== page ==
My learned colleague Stuart mentioned to me yesterday that he saw an article in a trial subscription of Steel Business Briefing, that steel producers in the US “were exporting finished products overseas at under domestic prices.” Now if that wasn’t a hoot given all the squawking by US steel companies over foreign material entering the US market (which we have been regularly reporting on here here and here,) I don’t know what is!
If US producers sell under the domestic price then they could be held liable under anti-dumping claims. Though one of my favorite past-times is commenting on the all-so-powerful steel lobby, I can’t deny the fact that US exports overseas are very strong because of the [low] value of the dollar. And in all fairness US steel products are not the only recipients of overseas contract awards. Much of the reason the US economy hasn’t completely fallen in the gutter relates to the value of the dollar and strong US exports.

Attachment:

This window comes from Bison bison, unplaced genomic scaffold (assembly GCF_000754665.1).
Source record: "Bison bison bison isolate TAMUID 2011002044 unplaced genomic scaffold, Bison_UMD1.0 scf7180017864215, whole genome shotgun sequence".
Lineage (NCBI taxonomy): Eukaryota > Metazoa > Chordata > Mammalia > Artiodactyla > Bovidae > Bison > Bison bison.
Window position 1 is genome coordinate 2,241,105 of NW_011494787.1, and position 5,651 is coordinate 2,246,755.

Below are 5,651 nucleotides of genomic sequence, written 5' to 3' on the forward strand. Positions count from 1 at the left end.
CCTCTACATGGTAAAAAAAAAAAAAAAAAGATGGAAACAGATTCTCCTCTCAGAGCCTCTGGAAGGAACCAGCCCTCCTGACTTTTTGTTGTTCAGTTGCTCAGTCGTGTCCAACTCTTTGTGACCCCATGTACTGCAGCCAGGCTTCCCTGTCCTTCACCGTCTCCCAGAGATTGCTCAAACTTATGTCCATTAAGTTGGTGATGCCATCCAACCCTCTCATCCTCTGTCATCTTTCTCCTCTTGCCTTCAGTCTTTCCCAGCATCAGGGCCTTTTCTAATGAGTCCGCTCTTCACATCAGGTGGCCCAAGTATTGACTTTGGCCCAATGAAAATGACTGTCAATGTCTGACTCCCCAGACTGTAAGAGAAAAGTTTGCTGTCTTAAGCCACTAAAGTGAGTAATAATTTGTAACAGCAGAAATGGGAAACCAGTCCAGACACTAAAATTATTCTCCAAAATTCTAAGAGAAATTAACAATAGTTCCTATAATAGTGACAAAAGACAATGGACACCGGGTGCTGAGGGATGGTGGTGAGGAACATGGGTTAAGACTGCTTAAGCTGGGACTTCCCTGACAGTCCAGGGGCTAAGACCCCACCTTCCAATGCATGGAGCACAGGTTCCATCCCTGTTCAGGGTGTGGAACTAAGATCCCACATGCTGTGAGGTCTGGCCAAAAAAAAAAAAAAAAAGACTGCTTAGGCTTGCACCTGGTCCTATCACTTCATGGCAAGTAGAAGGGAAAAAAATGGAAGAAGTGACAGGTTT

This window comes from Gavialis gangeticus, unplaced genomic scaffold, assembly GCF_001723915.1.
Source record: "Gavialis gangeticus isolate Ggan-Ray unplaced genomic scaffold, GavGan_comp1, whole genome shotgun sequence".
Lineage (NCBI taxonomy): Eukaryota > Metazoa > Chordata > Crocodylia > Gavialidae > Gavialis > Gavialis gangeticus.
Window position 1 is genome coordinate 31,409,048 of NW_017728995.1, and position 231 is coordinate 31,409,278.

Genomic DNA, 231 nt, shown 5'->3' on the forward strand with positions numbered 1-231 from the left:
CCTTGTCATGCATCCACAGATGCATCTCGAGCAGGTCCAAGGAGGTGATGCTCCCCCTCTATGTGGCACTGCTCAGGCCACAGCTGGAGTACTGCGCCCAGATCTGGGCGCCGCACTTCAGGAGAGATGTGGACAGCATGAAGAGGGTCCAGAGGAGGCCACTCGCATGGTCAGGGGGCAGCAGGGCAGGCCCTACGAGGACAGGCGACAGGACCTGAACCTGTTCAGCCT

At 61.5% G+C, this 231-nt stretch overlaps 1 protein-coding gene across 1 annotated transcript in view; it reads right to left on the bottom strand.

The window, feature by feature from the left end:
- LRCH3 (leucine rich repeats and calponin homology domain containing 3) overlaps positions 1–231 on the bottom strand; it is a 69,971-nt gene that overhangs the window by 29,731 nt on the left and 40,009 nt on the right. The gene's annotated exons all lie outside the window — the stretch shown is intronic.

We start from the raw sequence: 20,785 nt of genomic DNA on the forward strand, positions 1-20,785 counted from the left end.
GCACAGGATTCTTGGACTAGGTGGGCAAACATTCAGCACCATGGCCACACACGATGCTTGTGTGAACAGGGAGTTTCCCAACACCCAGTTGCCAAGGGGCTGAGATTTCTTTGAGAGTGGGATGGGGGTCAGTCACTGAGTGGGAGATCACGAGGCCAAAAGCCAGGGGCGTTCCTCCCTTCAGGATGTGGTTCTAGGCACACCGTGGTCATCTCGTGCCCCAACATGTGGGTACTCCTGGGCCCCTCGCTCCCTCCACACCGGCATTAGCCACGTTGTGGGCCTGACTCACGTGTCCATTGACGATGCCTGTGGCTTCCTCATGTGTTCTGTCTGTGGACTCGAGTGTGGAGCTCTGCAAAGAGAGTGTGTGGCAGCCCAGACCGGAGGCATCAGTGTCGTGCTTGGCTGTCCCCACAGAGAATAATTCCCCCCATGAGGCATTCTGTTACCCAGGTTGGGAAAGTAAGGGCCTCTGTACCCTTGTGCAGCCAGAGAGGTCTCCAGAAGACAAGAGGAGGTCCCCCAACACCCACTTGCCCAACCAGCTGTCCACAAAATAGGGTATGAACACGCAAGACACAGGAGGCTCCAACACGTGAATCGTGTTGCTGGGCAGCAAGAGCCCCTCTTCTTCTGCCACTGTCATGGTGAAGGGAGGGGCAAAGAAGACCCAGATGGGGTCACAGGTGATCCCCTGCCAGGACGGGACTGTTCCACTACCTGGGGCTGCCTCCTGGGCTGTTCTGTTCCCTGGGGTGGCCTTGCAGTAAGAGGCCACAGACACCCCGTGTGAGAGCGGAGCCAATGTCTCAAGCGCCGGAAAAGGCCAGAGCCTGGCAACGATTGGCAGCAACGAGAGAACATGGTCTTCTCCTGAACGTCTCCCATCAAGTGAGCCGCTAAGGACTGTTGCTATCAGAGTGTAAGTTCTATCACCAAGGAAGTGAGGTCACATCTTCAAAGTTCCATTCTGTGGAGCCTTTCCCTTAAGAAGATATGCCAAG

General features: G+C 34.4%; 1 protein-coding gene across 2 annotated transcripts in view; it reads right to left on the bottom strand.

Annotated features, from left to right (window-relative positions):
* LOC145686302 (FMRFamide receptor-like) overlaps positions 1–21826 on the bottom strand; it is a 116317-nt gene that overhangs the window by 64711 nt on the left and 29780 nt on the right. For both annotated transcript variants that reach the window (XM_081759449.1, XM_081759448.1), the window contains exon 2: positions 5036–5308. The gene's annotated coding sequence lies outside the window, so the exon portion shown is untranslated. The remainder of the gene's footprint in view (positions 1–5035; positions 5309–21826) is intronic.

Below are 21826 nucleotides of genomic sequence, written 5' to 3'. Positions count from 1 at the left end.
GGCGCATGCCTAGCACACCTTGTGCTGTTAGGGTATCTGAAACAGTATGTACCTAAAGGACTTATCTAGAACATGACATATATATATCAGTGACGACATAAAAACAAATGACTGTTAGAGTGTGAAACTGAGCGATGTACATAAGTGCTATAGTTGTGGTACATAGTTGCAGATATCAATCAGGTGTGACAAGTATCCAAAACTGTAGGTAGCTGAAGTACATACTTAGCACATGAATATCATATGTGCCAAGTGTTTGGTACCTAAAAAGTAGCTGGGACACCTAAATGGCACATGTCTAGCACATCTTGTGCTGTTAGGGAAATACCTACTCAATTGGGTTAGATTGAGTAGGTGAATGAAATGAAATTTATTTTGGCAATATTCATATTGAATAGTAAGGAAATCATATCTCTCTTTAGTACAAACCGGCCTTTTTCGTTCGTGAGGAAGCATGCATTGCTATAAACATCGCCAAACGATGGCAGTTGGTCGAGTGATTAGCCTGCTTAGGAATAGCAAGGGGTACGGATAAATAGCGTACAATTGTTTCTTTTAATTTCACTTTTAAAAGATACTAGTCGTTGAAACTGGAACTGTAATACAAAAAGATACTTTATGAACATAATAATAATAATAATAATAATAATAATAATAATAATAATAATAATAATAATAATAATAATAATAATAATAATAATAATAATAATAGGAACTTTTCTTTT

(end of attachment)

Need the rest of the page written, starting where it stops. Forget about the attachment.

But it does seem well, rather fitting, that other nations should pull the anti-dumping trigger, an anti-competitive technique honed and refined by the ole US of A steel industry.